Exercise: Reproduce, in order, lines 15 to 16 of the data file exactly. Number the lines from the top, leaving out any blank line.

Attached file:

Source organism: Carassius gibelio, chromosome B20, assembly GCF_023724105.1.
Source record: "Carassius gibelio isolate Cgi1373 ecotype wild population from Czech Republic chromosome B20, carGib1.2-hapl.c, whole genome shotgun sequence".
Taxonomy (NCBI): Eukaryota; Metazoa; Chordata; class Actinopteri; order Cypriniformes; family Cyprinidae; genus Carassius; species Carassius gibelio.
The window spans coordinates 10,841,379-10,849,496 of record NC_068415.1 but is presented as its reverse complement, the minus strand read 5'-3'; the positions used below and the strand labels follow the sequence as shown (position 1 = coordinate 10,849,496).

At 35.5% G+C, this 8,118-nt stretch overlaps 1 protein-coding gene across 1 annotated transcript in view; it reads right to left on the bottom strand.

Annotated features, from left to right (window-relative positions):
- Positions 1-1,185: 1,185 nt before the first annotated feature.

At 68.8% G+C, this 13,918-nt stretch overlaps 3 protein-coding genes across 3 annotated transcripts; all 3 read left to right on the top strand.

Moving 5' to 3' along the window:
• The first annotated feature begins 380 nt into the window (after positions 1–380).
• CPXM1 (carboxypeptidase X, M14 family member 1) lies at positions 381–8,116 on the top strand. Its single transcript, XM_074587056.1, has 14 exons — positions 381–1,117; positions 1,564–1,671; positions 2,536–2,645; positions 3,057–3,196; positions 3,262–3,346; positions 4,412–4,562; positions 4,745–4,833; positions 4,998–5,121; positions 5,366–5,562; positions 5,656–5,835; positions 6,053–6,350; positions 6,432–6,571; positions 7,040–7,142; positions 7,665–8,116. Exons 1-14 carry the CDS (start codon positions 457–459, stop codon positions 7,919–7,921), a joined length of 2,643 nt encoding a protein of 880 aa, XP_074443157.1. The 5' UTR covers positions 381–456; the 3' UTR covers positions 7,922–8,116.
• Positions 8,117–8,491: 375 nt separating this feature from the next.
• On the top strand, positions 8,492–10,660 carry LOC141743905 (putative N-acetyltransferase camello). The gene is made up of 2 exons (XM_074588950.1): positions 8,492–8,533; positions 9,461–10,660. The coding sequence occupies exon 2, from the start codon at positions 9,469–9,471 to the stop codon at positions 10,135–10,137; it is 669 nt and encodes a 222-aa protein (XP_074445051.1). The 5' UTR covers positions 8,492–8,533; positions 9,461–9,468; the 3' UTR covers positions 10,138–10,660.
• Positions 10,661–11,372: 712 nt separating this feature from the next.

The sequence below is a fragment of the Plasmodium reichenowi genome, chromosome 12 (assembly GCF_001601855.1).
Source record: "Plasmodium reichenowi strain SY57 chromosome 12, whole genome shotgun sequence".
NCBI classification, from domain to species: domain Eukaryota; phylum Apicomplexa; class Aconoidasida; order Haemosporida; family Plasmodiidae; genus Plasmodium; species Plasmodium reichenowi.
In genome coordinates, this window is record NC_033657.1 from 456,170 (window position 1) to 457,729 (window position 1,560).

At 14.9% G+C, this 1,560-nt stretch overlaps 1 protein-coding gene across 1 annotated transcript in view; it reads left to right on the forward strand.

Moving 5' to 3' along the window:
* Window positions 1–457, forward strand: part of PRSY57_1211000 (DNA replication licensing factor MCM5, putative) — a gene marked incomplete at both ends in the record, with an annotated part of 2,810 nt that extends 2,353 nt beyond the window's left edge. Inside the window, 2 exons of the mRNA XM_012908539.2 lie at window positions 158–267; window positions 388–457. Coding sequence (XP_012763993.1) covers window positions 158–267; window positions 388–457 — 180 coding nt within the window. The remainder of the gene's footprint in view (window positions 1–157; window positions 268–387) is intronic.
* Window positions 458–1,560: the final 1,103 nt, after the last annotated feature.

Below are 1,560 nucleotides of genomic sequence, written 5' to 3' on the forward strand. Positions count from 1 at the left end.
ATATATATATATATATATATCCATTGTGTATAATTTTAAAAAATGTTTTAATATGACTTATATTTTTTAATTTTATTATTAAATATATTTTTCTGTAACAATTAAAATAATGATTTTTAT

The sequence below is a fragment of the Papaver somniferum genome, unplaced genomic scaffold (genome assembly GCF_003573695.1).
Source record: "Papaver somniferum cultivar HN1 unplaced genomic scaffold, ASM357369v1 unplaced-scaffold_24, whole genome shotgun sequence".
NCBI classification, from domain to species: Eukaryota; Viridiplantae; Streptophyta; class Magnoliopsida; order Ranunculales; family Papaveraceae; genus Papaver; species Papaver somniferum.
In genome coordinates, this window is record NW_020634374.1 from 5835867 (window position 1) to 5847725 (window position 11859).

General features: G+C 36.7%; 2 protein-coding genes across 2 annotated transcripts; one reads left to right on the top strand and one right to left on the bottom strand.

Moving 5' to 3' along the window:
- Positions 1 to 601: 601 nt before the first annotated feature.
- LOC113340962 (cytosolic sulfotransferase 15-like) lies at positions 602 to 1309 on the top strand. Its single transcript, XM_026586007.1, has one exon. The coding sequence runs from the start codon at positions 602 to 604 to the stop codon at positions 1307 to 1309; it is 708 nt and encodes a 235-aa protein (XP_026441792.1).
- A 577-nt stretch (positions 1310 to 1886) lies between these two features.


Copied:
The sequence below is a fragment of the Plasmodium reichenowi genome, chromosome 12 (assembly GCF_001601855.1).
Source record: "Plasmodium reichenowi strain SY57 chromosome 12, whole genome shotgun sequence".